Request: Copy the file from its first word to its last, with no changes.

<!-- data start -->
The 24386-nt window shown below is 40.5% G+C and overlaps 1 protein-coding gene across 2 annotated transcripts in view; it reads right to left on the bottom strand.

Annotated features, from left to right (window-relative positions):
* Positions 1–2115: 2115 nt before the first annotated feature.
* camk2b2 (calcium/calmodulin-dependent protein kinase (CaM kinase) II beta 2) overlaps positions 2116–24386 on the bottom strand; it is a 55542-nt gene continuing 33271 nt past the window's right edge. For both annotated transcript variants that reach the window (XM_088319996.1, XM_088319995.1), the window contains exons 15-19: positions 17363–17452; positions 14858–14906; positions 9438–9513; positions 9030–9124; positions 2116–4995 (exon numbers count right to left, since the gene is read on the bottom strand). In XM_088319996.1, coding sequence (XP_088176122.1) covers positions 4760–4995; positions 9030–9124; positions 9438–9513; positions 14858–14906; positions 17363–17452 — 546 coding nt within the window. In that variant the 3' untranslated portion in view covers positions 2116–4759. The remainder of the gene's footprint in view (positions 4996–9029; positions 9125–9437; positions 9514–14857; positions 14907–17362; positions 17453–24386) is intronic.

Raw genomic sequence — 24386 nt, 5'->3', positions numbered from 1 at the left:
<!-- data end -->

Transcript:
The 24386-nt window shown below is 40.5% G+C and overlaps 1 protein-coding gene across 2 annotated transcripts in view; it reads right to left on the bottom strand.

Annotated features, from left to right (window-relative positions):
* Positions 1–2115: 2115 nt before the first annotated feature.
* camk2b2 (calcium/calmodulin-dependent protein kinase (CaM kinase) II beta 2) overlaps positions 2116–24386 on the bottom strand; it is a 55542-nt gene continuing 33271 nt past the window's right edge. For both annotated transcript variants that reach the window (XM_088319996.1, XM_088319995.1), the window contains exons 15-19: positions 17363–17452; positions 14858–14906; positions 9438–9513; positions 9030–9124; positions 2116–4995 (exon numbers count right to left, since the gene is read on the bottom strand). In XM_088319996.1, coding sequence (XP_088176122.1) covers positions 4760–4995; positions 9030–9124; positions 9438–9513; positions 14858–14906; positions 17363–17452 — 546 coding nt within the window. In that variant the 3' untranslated portion in view covers positions 2116–4759. The remainder of the gene's footprint in view (positions 4996–9029; positions 9125–9437; positions 9514–14857; positions 14907–17362; positions 17453–24386) is intronic.

Raw genomic sequence — 24386 nt, 5'->3', positions numbered from 1 at the left: